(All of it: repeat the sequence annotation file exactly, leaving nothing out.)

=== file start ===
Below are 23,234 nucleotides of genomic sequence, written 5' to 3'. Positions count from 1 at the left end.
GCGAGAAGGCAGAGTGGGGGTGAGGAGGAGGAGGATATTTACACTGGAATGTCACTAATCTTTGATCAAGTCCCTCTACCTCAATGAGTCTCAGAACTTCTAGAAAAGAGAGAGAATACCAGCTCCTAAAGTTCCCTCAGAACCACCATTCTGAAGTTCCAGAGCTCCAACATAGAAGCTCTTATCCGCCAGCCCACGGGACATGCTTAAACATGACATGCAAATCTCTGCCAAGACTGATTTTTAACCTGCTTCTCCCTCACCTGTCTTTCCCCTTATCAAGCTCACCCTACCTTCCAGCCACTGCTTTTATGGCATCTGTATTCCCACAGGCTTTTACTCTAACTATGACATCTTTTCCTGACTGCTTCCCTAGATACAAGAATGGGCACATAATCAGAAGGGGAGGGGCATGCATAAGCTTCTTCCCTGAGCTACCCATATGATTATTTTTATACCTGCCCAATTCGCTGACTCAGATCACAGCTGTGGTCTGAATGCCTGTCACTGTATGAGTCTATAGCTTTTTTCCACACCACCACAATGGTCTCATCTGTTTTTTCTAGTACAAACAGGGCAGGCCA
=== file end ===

Below are 23,234 nucleotides of genomic sequence, written 5' to 3'. Positions count from 1 at the left end.
GCGAGAAGGCAGAGTGGGGGTGAGGAGGAGGAGGATATTTACACTGGAATGTCACTAATCTTTGATCAAGTCCCTCTACCTCAATGAGTCTCAGAACTTCTAGAAAAGAGAGAGAATACCAGCTCCTAAAGTTCCCTCAGAACCACCATTCTGAAGTTCCAGAGCTCCAACATAGAAGCTCTTATCCGCCAGCCCACGGGACATGCTTAAACATGACATGCAAATCTCTGCCAAGACTGATTTTTAACCTGCTTCTCCCTCACCTGTCTTTCCCCTTATCAAGCTCACCCTACCTTCCAGCCACTGCTTTTATGGCATCTGTATTCCCACAGGCTTTTACTCTAACTATGACATCTTTTCCTGACTGCTTCCCTAGATACAAGAATGGGCACATAATCAGAAGGGGAGGGGCATGCATAAGCTTCTTCCCTGAGCTACCCATATGATTATTTTTATACCTGCCCAATTCGCTGACTCAGATCACAGCTGTGGTCTGAATGCCTGTCACTGTATGAGTCTATAGCTTTTTTCCACACCACCACAATGGTCTCATCTGTTTTTTCTAGTACAAACAGGGCAGGCCA